The man writes that for a long time their plants did not flower despite watering and fertilizing. They discovered the soil in the pots had to be raked and turned over if the plants were to bloom. He and his family did that. Now their potted plants are a joy to look at with their their healthy leaves and blooming flowers.

The man writes that sometimes we need a little raking and turning in our lives to make us bloom. The raking and turning might come in the ways worded by Peter as fiery trials, struggling to grow in our faith, or, as discussed in today’s message, standing firm when confronted by false prophets. Like the soil in the potted plants, we might feel like our lives are being raked and turned over, but God’s purpose in doing that is to allow our faith to bloom in praise and glory to Him. 

Jesus wants to loosen whatever can choke our lives. Whatever can prevent us from radiating joy. He sometimes allow pains and troubles that help stir up the soil of our lives.

If you are experiencing that, rejoice. Surrender to His touch and acquire a joy and fruitfulness you never imagined possible.

The story ends with this. Those who bless Jesus in their trials will be blessed by Jesus through their trials.

Today’s closing song also challenges us to stay close to Jesus, obeying Him, even in difficult times. It challenges us to consecrate ourselves - dedicate ourselves - to Him. Let’s sing, before each verse looking at the words to make sure we understand the challenge in each of the verses. I will summarize them. Let’s listen to and sing Consecration.

Verse 1. Jesus gave His life for us, which leads to the interesting question, should we not give our lives to Him? Probably not physically, but in service to Him. Service and obedience. In fact, let’s dedicate ourselves to Jesus. Let’s be wholly His.

Since Jesus gave His life for me

Should I not give Him mine?

I’m consecrated, Lord, to Thee,

I shall be wholly Thine.

My life, o Lord, I give to Thee,

My talents, time, and all;

I’ll serve Thee, Lord, and faithful be,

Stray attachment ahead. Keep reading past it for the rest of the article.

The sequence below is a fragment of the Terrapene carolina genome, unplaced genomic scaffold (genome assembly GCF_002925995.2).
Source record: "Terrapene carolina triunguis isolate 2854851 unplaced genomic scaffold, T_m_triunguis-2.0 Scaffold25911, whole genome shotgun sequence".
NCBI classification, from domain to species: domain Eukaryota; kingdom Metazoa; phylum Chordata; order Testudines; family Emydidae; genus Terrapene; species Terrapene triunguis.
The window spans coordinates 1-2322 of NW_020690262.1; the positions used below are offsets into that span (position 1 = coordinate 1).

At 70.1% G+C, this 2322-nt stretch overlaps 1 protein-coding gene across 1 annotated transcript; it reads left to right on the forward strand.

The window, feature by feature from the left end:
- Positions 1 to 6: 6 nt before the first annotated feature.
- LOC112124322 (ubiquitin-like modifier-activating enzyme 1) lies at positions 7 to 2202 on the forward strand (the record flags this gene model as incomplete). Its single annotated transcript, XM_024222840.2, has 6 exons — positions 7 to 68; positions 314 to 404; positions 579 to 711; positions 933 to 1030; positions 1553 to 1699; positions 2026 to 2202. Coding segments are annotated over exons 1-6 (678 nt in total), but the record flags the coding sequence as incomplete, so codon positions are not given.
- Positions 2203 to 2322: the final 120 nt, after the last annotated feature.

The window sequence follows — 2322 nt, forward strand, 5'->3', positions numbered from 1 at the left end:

I’ll hear Thy faintest call.


Verse 2. We should not care where the Lord directs,  including - especially - if His way is different than what false teachers teach. No matter His way, it is the Lord’s  purpose we are to fulfill. A promise. He will protect those who do His will.

I care not where my Lord directs,

His purpose I’ll fulfill;

I know He ev’ryone protects

Who does His holy will.

My life, o Lord, I give to Thee,

My talents, time, and all;

I’ll serve Thee, Lord, and faithful be,

I’ll hear Thy faintest call.


Verse 3. Home and friends are of course dear to us, but Jesus is to be even more special. It is His will we are to do, which will display our love for Him.

My home and friends are dear to me,

Yet He is dearer still;

In my affection first He’ll be,

And first His righteous will.

My life, o Lord, I give to Thee,

My talents, time, and all;

I’ll serve Thee, Lord, and faithful be,

I’ll hear Thy faintest call.


Verse 4. Will we give Jesus our all? Will we give our will and our way to Him? Let’s live for Jesus alone. May we, today and always, allow Him to rule in our hearts.

My all, O Lord, to Thee I give,

Accept it as Thine own;

For Thee alone I’ll ever live,

My heart shall be Thy throne.

My life, o Lord, I give to Thee,

My talents, time, and all;

I’ll serve Thee, Lord, and faithful be,

I’ll hear Thy faintest call.

Lord, You warn us in today’s passage in II Peter 2 that there are false  prophets - false teachers - around us. Hopefully never in this church family, but other places, even in society. False teachings can appear appealing, but false teachings are still false.

So help us, please, to know Your will and Your way. Help us to stay true to Your will and Your way, knowing and trusting Your promise to rescue and protect those who are godly.

Help us to be godly. Help us as we give You our lives. Amen.